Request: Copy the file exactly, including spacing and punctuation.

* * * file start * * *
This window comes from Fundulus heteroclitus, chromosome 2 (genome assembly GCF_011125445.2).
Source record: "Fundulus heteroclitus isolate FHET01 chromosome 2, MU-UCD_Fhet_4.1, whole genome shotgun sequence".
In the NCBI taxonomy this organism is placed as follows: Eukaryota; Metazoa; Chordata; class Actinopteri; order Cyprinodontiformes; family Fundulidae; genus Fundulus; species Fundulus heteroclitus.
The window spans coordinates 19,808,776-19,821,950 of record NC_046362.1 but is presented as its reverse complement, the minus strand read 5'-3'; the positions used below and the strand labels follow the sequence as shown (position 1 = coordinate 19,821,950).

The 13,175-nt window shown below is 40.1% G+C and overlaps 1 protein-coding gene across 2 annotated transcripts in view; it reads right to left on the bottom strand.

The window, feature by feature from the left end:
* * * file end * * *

This window comes from Fundulus heteroclitus, chromosome 2 (genome assembly GCF_011125445.2).
Source record: "Fundulus heteroclitus isolate FHET01 chromosome 2, MU-UCD_Fhet_4.1, whole genome shotgun sequence".
In the NCBI taxonomy this organism is placed as follows: Eukaryota; Metazoa; Chordata; class Actinopteri; order Cyprinodontiformes; family Fundulidae; genus Fundulus; species Fundulus heteroclitus.
The window spans coordinates 19,808,776-19,821,950 of record NC_046362.1 but is presented as its reverse complement, the minus strand read 5'-3'; the positions used below and the strand labels follow the sequence as shown (position 1 = coordinate 19,821,950).

The 13,175-nt window shown below is 40.1% G+C and overlaps 1 protein-coding gene across 2 annotated transcripts in view; it reads right to left on the bottom strand.

The window, feature by feature from the left end: